AG Racine Leads 19-State Coalition Opposing Trump Effort To Limit Asylum For Immigrants Of Color

DHS and DOJ Rule Forces Asylum-Seekers to Seek Refuge in Countries with High Levels of Violence and Ill-Equipped to Protect Them from Persecution

WASHINGTON, D.C. – Attorney General Karl A. Racine today led a 19-state coalition challenging the Trump administration’s efforts to undermine asylum protections. Under an interim final rule, the Department of Homeland Security (DHS) and Department of Justice (DOJ) are requiring asylum-seekers to undergo a “threshold screening” before determining if they can seek asylum in the United States. In a friend-of-the-court brief supporting the plaintiffs in U.T. v. Barr, the State Attorneys General argue that this screening effectively ignores asylum claims and forces people, many fleeing violence and persecution, to seek humanitarian relief in countries that are ill-equipped to protect them. The coalition also argues that the rule deprives the states of valuable contributions made by immigrants, including in the District where more than 100,000 immigrants help power the economy and contribute millions of dollars in taxes each year to the public fisc.

“Yet again, the Trump administration is working to limit immigration from countries of color and ignoring our country’s humanitarian commitments to people fleeing violence and persecution,” said AG Racine. “The new asylum rule will no longer permit some individuals to seek refuge in the U.S., forcing them, instead, to be processed in countries that are ill-equipped to protect them and are especially dangerous for women, children, and LGBTQ+ individuals. Our coalition of State Attorneys General will continue to fight this Administration’s repeated attempts to circumvent the law and harm immigrants.”

In 2019, the federal government entered into “asylum cooperative agreements” with Guatemala, El Salvador and Honduras, which allow the United States to deport asylum-seekers to these countries rather than processing their asylum claims here. The challenged DHS and DOJ rule establishes the framework for asylum-seekers to be deported to these countries before their claim for asylum is heard in the United States. In the amicus brief filed with the U.S. District Court for the District of Columbia, the coalition argues that the rule will significantly harm states and asylum-seekers by:

  • Forcing asylum-seekers to seek refuge in countries with high-levels of violence: Giving asylum-seekers a safe haven from persecution is a fundamental value of the United States. However, this rule would force asylum-seekers to seek asylum in Guatemala, El Salvador, or Honduras, countries with high levels of violence, especially for women, children, and LGBTQ individuals. Also, Guatemala, currently the only country where an asylum cooperative agreement is officially in effect, has insufficient staff to handle humanitarian claims. There are only 12 officials working on asylum cases in the entire country, and only three of them are tasked with interviewing applicants.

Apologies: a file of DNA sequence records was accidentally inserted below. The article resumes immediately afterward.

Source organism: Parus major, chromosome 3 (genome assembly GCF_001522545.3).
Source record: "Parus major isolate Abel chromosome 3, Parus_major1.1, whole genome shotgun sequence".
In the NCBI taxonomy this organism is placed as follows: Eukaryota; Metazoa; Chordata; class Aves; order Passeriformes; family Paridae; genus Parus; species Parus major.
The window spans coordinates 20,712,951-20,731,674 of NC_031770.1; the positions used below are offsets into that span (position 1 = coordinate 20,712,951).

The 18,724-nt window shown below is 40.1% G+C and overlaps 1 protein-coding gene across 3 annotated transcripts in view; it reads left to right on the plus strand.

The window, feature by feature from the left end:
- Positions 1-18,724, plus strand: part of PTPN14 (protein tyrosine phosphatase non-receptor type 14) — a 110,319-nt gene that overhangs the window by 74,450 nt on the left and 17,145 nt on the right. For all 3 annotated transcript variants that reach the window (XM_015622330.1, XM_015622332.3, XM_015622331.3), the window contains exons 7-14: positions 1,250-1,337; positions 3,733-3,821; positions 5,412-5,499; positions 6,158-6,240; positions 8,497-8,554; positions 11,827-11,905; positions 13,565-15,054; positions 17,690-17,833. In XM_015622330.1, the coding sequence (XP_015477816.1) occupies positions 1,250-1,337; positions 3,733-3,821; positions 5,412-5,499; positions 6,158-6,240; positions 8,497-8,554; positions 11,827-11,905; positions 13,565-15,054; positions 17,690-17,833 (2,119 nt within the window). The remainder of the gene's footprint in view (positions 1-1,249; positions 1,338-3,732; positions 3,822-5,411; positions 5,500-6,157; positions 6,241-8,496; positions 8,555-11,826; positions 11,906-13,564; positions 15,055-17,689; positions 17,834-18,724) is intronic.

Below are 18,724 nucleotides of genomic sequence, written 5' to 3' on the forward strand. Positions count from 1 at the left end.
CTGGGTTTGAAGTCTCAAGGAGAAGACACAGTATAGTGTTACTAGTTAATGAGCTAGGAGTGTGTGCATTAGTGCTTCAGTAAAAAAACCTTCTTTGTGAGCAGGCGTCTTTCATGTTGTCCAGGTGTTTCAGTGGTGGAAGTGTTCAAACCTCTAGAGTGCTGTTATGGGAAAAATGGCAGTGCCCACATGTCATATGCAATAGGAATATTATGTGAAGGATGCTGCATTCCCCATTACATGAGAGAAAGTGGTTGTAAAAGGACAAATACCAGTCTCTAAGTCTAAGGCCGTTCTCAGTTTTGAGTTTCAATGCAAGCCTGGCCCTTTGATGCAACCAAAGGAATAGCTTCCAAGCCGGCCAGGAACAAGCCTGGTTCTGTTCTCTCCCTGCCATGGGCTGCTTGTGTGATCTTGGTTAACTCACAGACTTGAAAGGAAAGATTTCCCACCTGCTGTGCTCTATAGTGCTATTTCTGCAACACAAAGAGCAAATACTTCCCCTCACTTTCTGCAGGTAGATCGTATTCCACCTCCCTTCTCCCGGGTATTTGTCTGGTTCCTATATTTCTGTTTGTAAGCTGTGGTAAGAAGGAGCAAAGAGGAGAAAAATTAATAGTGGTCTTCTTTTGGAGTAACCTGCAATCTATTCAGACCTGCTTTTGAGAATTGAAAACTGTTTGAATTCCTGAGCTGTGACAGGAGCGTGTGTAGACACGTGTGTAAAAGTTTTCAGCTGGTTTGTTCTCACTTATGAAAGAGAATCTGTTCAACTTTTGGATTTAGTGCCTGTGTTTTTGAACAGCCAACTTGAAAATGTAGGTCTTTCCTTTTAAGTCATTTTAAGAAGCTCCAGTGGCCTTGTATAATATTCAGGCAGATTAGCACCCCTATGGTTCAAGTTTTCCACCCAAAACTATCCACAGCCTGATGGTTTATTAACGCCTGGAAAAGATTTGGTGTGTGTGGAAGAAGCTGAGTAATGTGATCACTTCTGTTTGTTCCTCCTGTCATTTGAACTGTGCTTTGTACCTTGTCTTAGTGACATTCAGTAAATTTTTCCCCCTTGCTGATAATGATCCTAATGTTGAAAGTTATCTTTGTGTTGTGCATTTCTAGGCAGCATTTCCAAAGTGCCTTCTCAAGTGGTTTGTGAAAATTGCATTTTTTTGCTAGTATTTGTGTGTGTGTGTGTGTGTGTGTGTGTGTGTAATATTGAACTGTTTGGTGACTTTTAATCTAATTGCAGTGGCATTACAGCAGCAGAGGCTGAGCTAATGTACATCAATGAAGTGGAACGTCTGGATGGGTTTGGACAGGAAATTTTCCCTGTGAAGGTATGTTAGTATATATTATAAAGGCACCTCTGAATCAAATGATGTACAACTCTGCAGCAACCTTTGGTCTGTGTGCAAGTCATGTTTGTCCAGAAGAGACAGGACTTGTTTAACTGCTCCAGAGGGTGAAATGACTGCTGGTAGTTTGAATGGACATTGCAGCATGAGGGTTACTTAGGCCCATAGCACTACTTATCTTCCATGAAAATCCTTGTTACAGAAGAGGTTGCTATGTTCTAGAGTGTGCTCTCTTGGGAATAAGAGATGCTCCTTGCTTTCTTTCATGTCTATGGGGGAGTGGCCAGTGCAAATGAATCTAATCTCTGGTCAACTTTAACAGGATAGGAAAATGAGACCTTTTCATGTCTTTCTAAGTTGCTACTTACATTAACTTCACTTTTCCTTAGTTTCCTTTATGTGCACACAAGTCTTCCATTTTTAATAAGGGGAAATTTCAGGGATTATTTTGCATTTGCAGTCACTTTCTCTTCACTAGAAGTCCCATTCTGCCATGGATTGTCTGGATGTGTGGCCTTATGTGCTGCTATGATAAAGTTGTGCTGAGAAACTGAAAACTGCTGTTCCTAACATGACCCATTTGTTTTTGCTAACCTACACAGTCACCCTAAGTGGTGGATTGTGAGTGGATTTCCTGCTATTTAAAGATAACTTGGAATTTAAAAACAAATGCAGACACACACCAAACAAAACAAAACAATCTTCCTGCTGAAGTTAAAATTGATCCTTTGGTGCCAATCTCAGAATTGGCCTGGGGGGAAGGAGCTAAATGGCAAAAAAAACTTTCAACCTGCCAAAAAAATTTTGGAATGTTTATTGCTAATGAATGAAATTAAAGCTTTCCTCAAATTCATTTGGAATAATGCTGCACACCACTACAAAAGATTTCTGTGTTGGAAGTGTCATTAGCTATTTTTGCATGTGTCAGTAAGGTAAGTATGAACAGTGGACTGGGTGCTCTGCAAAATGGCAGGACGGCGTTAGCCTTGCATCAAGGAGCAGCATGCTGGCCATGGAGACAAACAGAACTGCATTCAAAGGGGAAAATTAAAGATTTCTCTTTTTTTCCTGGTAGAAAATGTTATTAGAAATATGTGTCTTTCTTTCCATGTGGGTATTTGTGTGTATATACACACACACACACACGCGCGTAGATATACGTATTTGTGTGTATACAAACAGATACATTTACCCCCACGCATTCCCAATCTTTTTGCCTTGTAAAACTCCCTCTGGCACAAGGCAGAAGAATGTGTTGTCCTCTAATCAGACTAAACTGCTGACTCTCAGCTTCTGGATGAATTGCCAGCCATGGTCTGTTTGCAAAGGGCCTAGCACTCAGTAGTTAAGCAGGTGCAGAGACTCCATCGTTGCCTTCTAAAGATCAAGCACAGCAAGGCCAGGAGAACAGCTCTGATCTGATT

• Jeopardizing family unity: The States value family unity because families provide crucial social support that strengthens neighborhoods and communities. The rule will prevent asylum-seekers from reuniting with family members living in the United States and instead send them to countries where they may suffer additional persecution.
     
  • Threatening state economies: The States welcome thousands of immigrants each year who contribute greatly to their communities and economies. In the District, more than one in seven residents, and one in six workers, is an immigrant. In 2014, immigrant-owned businesses generated $121.9 million in income and employed 41,672 people in the District. The rule will lower tax and spending revenue for the States and harm local businesses that will have to find alternative labor.
     
  • Denying states’ legal right to notice and input on the rule: The coalition argues the rule violated the Administrative Procedure Act (APA), which governs how federal agencies implement rule changes, and deprived states of the opportunity to comment on the rule prior to its implementation.

The amicus brief was led by District of Columbia AG Karl Racine and California AG Xavier Becerra, and joined by Attorneys General from Connecticut, Delaware, Hawaii, Illinois, Maine, Maryland, Massachusetts, Michigan, Minnesota, Nevada, New Jersey, New Mexico, New York, Oregon, Rhode Island, Vermont, and Washington.

A copy of the amicus brief is at: https://oag.dc.gov/sites/default/files/2020-03/UT-v-Barr-Asylum-Amicus.pdf

OAG’s Continued Efforts to Protect Immigrants
This is the latest effort by Attorney General Racine to protect established federal immigration policy, keep longtime District residents from losing their protected status, and advocate for immigrants in the District and nationwide. This year, Attorney General Racine led a multistate coalition opposing a move by the Trump administration to double asylum seekers’ wait to legally work. In 2019, the Attorney General led a multistate amicus brief opposing the illegal termination of Temporary Protected Status for Haitian born residents, filed a motion for a preliminary injunction to block DHS’s Public Charge rule from taking effect, and led a multistate amicus brief challenging the Trump administration’s changes to asylum standards in Grace v. Barr. He also joined with other attorneys general to take action against the Trump administration to protect public safety funding for “sanctuary” citiesprevent attempts to close the Southern border to asylum seekersblock immigration-related conditions on law enforcement grantsstop a cruel family separation policyfight for hard-working “DREAMers” to stay in the United States; and to oppose the “Muslim travel ban.”

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